Bush To Push Direct P.A. Aid
WASHINGTON — The Bush administration is set to push for an end to the ban on direct American funding of the Palestinian Authority, according to congressional sources.
The White House intends to ask Congress to allow transferring of American financial aid directly to the Palestinian Authority, rather than the current practice of funneling funds to nongovernmental organizations through the U.S. Agency for International Development, congressional sources said.
Administration officials confirmed that Bush’s foreign policy advisers will talk to Congress about changing the way in which financial assistance is delivered to the Palestinians, as well as discuss the possibility of increasing the $70 million in annual U.S. aid that is currently spent in the territories.
Congressional legislation banning direct transfer of U.S. funds to the Palestinian Authority was enacted piecemeal since 1994 to ensure that American dollars do not end up supporting Palestinian violence against Israel.
The proposed change in the way aid is supplied to the Palestinians represents far more than a technical shift in accounting: Just months ago the administration was seeking to bypass the Palestinian Authority; now it will be pushing to fund it. The U.S. government went from viewing the Palestinian Authority as a corrupt, untrustworthy apparatus, marred by terrorism, to a financially-transparent, responsible partner in the peace process.
The theme was sounded by a senior administration official to reporters on board Bush’s plane returning from the Middle East last week: “The emergence of an accountable Palestinian leadership that has put in place a finance minister, and transparency and accountability measures that I think are starting to give people confidence that the money would be used for what its intended to be used for is another one of those new conditions that we’re going to want to take a look at.”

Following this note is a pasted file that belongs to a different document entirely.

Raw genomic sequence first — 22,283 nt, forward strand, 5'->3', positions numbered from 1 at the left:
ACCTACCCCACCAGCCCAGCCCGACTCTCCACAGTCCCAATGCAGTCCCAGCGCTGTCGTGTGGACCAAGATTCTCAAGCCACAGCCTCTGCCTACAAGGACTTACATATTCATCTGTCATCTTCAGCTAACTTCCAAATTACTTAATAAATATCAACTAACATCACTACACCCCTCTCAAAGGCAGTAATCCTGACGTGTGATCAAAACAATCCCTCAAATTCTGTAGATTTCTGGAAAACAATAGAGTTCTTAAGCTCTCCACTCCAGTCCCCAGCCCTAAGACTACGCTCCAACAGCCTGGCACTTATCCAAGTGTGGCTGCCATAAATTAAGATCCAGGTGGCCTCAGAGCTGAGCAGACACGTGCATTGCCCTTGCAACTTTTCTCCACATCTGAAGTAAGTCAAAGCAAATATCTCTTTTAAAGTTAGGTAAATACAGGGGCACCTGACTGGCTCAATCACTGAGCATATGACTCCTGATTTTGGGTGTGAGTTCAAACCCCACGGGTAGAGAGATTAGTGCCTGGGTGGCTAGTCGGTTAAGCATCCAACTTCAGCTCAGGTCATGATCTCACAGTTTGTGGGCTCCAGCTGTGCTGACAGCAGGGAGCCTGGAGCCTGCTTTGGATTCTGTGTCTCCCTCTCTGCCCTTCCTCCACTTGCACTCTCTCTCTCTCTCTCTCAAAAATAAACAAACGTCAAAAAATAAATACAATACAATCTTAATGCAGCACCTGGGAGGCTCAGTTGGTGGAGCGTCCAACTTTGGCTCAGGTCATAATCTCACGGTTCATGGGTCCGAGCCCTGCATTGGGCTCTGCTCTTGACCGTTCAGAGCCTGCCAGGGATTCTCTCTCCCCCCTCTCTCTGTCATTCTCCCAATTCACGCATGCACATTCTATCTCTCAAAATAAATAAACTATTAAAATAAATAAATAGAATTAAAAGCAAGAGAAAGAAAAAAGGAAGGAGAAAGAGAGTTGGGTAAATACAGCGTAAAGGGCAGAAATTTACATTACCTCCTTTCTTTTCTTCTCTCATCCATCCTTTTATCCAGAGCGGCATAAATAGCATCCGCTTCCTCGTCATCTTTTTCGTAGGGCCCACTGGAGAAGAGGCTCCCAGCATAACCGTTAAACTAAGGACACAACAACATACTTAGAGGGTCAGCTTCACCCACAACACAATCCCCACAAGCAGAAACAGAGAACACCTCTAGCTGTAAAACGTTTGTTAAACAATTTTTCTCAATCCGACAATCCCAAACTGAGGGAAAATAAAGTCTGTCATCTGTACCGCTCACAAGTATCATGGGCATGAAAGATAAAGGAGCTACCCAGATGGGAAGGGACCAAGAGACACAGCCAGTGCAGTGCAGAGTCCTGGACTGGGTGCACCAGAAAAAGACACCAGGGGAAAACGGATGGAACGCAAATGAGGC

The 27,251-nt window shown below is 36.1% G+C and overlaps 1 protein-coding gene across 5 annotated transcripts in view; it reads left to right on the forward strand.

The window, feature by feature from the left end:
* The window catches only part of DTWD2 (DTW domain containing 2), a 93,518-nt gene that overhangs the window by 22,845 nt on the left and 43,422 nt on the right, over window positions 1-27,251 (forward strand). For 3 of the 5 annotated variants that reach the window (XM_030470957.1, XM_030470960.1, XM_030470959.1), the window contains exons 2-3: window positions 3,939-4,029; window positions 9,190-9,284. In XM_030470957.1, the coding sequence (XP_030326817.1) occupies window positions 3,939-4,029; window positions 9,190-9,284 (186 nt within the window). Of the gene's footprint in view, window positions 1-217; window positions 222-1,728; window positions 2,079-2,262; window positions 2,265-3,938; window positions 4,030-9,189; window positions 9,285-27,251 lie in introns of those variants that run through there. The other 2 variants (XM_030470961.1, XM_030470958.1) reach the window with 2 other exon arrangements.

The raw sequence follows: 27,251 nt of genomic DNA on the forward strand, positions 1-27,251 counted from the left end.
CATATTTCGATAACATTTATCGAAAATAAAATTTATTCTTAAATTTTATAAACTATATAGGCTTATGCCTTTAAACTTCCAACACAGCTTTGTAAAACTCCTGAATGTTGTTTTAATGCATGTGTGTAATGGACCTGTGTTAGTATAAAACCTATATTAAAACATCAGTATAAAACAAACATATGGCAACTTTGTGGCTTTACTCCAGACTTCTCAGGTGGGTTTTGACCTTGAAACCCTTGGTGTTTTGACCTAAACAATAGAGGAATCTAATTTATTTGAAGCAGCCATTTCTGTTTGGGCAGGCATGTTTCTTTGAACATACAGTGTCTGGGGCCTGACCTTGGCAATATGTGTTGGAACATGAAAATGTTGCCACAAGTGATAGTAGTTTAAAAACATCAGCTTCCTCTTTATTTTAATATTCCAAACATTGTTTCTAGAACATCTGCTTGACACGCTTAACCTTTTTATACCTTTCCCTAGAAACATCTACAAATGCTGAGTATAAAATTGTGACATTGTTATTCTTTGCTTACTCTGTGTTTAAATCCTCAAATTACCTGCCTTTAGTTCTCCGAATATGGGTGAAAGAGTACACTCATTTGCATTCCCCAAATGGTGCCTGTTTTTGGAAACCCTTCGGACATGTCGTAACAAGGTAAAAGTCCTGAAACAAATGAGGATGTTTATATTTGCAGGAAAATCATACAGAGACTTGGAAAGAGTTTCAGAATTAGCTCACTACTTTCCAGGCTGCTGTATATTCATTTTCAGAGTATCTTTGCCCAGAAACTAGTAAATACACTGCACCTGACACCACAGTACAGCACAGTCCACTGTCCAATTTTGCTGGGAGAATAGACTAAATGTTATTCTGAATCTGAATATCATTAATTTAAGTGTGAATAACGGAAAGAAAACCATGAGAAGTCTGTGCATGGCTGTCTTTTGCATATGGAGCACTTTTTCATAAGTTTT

The proposed changed in policy comes in response to a request from the Palestinian finance minister, Salam Fayyad, when he met with Bush in the White House two weeks ago, well-placed Washington sources said. Fayyad, who previously represented the International Monetary Fund in the West Bank and Gaza, reportedly forged an immediate rapport with Bush.
Fayyad’s cooperation with Ernst & Young and Deloitte & Touche, the two financial consulting companies hired by the United Nations and the United States government, respectively, to audit the Palestinian Authority’s finances, has earned him broad praise.
Fayyad reportedly asked the president to supply the annual $70 million in aid directly to the reformed authority, and to supply some back payments, currently held in a U.S. bank account pending USAid tenders.
According to congressional legislation, USAid issues tenders for development projects in the West Bank and Gaza, and then accepts bids from nongovernmental organizations to execute the projects. Due to various reasons, not all tenders have been executed, and therefore not all the money has been spent. Sources say that approximately $200 million of Palestinian aid has accumulated in USAid accounts in recent years.
According to members of Congress and their aides, the administration has a good chance of obtaining congressional approval for the proposed policy shift.
Rep. Gary Ackerman, a New York Democrat and the ranking minority member of the House of Representatives subcommittee on the Middle East, told the Forward that the United States “should put its money where its policy is” and support a new, reformed Palestinian leadership financially, as well as politically.